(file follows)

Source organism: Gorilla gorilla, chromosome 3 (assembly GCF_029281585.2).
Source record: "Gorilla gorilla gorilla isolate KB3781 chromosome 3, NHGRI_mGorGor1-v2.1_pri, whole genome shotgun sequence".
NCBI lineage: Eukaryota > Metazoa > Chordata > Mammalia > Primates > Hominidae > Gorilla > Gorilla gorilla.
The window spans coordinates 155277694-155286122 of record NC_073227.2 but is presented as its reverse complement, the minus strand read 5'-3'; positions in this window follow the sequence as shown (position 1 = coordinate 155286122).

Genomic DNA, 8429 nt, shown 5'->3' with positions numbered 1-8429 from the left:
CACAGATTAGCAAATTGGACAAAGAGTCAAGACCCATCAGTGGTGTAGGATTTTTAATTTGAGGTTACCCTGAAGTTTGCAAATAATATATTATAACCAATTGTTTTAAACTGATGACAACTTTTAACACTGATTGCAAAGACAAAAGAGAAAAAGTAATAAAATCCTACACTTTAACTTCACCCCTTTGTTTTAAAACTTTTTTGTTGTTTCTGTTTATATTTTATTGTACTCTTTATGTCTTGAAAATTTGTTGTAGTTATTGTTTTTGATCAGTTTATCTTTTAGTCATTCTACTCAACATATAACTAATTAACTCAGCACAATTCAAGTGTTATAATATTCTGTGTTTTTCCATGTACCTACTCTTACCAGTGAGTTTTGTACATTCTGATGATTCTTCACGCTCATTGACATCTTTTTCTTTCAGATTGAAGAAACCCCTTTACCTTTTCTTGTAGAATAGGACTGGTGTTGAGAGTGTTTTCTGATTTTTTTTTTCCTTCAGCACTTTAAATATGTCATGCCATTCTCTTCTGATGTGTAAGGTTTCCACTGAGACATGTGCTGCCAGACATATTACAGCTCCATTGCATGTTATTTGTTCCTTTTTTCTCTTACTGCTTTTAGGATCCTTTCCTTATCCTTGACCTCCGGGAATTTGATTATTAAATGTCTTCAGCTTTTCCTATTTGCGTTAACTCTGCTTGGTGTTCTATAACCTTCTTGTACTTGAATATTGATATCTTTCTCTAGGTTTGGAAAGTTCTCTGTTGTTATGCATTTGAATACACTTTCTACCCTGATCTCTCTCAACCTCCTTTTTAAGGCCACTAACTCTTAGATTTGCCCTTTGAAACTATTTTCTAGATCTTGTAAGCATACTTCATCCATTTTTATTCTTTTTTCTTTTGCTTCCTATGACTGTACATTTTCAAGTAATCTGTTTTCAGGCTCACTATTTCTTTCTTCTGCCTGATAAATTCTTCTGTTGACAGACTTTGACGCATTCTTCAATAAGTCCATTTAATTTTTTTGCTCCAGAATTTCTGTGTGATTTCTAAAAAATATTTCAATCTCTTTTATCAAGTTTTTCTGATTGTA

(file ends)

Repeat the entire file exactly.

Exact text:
Source organism: Gorilla gorilla, chromosome 3 (assembly GCF_029281585.2).
Source record: "Gorilla gorilla gorilla isolate KB3781 chromosome 3, NHGRI_mGorGor1-v2.1_pri, whole genome shotgun sequence".
NCBI lineage: Eukaryota > Metazoa > Chordata > Mammalia > Primates > Hominidae > Gorilla > Gorilla gorilla.
The window spans coordinates 155277694-155286122 of record NC_073227.2 but is presented as its reverse complement, the minus strand read 5'-3'; positions in this window follow the sequence as shown (position 1 = coordinate 155286122).

Genomic DNA, 8429 nt, shown 5'->3' with positions numbered 1-8429 from the left:
CACAGATTAGCAAATTGGACAAAGAGTCAAGACCCATCAGTGGTGTAGGATTTTTAATTTGAGGTTACCCTGAAGTTTGCAAATAATATATTATAACCAATTGTTTTAAACTGATGACAACTTTTAACACTGATTGCAAAGACAAAAGAGAAAAAGTAATAAAATCCTACACTTTAACTTCACCCCTTTGTTTTAAAACTTTTTTGTTGTTTCTGTTTATATTTTATTGTACTCTTTATGTCTTGAAAATTTGTTGTAGTTATTGTTTTTGATCAGTTTATCTTTTAGTCATTCTACTCAACATATAACTAATTAACTCAGCACAATTCAAGTGTTATAATATTCTGTGTTTTTCCATGTACCTACTCTTACCAGTGAGTTTTGTACATTCTGATGATTCTTCACGCTCATTGACATCTTTTTCTTTCAGATTGAAGAAACCCCTTTACCTTTTCTTGTAGAATAGGACTGGTGTTGAGAGTGTTTTCTGATTTTTTTTTTCCTTCAGCACTTTAAATATGTCATGCCATTCTCTTCTGATGTGTAAGGTTTCCACTGAGACATGTGCTGCCAGACATATTACAGCTCCATTGCATGTTATTTGTTCCTTTTTTCTCTTACTGCTTTTAGGATCCTTTCCTTATCCTTGACCTCCGGGAATTTGATTATTAAATGTCTTCAGCTTTTCCTATTTGCGTTAACTCTGCTTGGTGTTCTATAACCTTCTTGTACTTGAATATTGATATCTTTCTCTAGGTTTGGAAAGTTCTCTGTTGTTATGCATTTGAATACACTTTCTACCCTGATCTCTCTCAACCTCCTTTTTAAGGCCACTAACTCTTAGATTTGCCCTTTGAAACTATTTTCTAGATCTTGTAAGCATACTTCATCCATTTTTATTCTTTTTTCTTTTGCTTCCTATGACTGTACATTTTCAAGTAATCTGTTTTCAGGCTCACTATTTCTTTCTTCTGCCTGATAAATTCTTCTGTTGACAGACTTTGACGCATTCTTCAATAAGTCCATTTAATTTTTTTGCTCCAGAATTTCTGTGTGATTTCTAAAAAATATTTCAATCTCTTTTATCAAGTTTTTCTGATTGTA